The wintertime was made for snowy scenes and little towns, where one can enjoy white settings amidst the colors of the oncoming Holiday season. Such were the thoughts crossing my mind as I encountered an afternoon layover in the wonderful Carinthian town of Villach, Austria as I was on my way to Slovenia during a cold and snowy November day. Carrying my backpack, I ventured around the town for a couple hours while waiting for the next train to take me south. I was not disappointed.
Villach, and its half-dozen boroughs, straddles the winding river Drau. Located in the flatlands among a series of steep Alpine mountain passes, it is a main attraction for skiiers seeking a place to relax and shop. The pastel rainbow of buildings on the main street above were inviting, and the numerous coffeehouses were ready to greet with a warm beverage. The village’s main street, shown in the first photograph, is typical among small Austrian towns. The main pedestrian walkway is bounded by tightly packed row buildings, each painted different colors. The tower in the distance was that of one of the city’s Catholic churches. Meanwhile, the side streets are built in a circle or semi-circle around the main street, as shown in the second photograph. Surrounding all this is the remnants of the old city wall, some of which is now just the outside wall of some downtown buildings.
As this was a Friday afternoon, and the weather was tough, there weren’t a lot of people about yet. However, as the third photo shows, the daily outdoor market was set up at the far end of the main street in what I believed to be the main square. It was ready for people to buy their evening groceries — I recall that most of the booths sold traditional meats, sausages, and cheeses with a couple ethic booths such as Italian and Greek.
Villach has several bridges and churches gracing the town. The most photogenic of the churches was St. Nikolai, located on the city’s main bridge that is lined with the flags of the country, the state of Carinthia (Kärnten), and the various boroughs. It faces the train station, and stands on the opposite side of the river from the main street. By the way, the aura seen above the church is just a beam from a streetlamp… I planned the shot that way, thought it was neat. The larger Evangelical Church is positioned at the next bridge down, near the office of the local newspaper.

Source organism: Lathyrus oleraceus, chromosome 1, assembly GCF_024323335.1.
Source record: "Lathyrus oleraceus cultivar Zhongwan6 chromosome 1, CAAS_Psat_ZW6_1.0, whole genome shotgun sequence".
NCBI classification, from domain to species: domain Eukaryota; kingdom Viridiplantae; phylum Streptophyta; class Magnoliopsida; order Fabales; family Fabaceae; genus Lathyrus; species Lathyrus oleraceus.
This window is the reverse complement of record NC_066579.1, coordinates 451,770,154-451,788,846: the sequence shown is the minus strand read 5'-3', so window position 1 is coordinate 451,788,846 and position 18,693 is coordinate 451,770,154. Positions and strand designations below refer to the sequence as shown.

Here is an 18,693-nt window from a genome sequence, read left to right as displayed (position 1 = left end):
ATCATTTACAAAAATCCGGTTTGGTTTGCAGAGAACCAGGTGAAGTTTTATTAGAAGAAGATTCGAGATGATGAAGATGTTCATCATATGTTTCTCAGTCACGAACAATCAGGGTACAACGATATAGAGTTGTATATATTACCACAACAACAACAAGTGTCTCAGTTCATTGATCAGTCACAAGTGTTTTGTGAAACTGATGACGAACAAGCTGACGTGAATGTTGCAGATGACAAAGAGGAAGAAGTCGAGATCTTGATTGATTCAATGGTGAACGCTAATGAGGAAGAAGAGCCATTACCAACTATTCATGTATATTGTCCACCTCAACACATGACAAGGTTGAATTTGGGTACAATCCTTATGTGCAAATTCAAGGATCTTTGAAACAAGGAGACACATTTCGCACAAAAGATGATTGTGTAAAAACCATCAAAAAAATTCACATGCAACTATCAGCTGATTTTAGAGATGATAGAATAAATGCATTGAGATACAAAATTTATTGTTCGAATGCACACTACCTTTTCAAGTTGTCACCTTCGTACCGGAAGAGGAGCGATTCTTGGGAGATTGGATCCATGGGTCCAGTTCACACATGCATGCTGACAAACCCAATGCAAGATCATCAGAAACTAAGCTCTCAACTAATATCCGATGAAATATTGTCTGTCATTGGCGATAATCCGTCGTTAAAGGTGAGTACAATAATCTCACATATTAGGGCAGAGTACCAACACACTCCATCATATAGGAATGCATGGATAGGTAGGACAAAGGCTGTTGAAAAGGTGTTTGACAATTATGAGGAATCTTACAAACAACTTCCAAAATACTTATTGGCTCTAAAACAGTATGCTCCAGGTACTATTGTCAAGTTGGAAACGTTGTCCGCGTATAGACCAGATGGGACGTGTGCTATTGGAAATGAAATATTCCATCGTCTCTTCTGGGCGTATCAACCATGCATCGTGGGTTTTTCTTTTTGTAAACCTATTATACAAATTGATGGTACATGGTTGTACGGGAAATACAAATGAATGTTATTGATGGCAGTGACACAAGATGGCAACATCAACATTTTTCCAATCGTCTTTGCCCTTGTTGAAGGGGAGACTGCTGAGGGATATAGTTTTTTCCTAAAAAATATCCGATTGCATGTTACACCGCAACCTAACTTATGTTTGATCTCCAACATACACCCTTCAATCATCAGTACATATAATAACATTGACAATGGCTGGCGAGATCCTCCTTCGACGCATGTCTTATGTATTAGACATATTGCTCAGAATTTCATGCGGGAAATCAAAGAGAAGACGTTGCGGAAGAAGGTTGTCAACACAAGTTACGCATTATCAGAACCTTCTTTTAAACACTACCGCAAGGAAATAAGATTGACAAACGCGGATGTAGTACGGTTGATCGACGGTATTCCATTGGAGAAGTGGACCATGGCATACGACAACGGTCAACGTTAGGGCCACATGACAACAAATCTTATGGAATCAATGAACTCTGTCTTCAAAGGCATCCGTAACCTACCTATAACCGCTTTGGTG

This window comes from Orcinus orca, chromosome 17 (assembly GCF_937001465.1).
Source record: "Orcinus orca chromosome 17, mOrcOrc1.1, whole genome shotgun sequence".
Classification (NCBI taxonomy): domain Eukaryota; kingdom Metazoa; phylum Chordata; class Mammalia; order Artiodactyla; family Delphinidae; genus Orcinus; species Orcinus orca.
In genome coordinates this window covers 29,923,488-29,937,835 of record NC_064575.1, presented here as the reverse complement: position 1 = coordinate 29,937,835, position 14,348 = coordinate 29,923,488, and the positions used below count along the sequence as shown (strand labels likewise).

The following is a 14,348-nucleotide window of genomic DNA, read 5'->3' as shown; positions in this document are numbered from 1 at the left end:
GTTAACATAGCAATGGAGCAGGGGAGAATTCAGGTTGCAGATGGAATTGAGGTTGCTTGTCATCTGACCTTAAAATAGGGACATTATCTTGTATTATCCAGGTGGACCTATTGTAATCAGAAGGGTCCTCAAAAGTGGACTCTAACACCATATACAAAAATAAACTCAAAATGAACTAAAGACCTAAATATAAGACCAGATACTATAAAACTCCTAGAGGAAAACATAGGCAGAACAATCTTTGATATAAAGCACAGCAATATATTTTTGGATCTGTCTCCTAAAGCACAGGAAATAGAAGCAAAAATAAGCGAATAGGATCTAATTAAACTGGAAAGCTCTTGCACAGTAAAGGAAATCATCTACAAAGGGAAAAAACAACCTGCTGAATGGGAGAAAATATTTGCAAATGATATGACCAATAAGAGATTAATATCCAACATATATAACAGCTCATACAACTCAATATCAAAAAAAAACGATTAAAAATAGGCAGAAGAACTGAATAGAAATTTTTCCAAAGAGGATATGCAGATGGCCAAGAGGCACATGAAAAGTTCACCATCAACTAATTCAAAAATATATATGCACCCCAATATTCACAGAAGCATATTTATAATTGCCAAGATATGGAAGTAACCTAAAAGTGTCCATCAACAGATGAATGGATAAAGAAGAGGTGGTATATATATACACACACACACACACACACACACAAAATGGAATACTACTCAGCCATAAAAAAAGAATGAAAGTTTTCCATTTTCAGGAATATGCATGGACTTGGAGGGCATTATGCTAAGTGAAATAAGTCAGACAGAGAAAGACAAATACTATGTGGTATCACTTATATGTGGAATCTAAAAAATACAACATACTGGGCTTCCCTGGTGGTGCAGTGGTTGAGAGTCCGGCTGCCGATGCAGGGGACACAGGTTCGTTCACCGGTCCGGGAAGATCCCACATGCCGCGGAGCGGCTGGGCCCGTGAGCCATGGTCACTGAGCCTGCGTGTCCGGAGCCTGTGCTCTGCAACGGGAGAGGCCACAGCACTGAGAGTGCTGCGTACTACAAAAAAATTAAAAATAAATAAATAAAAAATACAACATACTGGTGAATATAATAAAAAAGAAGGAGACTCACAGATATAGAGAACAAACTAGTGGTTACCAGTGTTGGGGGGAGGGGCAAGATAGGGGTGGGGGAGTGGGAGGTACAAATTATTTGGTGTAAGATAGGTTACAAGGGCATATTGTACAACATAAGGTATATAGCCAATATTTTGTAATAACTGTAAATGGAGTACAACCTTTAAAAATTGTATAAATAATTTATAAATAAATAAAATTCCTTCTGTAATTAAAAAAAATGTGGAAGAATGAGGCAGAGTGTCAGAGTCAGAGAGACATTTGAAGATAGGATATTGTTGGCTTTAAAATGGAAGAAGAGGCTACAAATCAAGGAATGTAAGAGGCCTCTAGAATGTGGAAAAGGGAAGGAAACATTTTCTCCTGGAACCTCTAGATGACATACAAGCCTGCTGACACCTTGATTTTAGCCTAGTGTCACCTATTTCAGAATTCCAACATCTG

Villach is probably better known as a summer stop, although there is plenty of skiing nearby. It is located on the way to Klagenfurt among a series of southern Austrian lakes, and the area surrounding the downtown contains numerous ponds and a castle. The “Congress Center” (or convention center) sits on one of these ponds, and ferry rides are available during the warmer months. Villach hosts numerous festivals and events — its English website lists summer festivals and annual music performances, for example. I sadly did not have time to visit the 14th century Burg Landskron (Castle) that overlooked the old city and incorporated some of the city’s original defenses. There is also a nearby Schloss Rosegg that I was not able to visit either that boasts a hedge maze and wildlife reserve. I am told that Villach is a popular spot for shoppers in between episodes of water skiing. For those looking for a quiet getaway location, Villach seems like a great place to go. Small, bustling, yet quite and gentile, it was an enjoyable place to go on a cold, snowy afternoon on the way south. There is always the chance I’ll get back there in the summer time.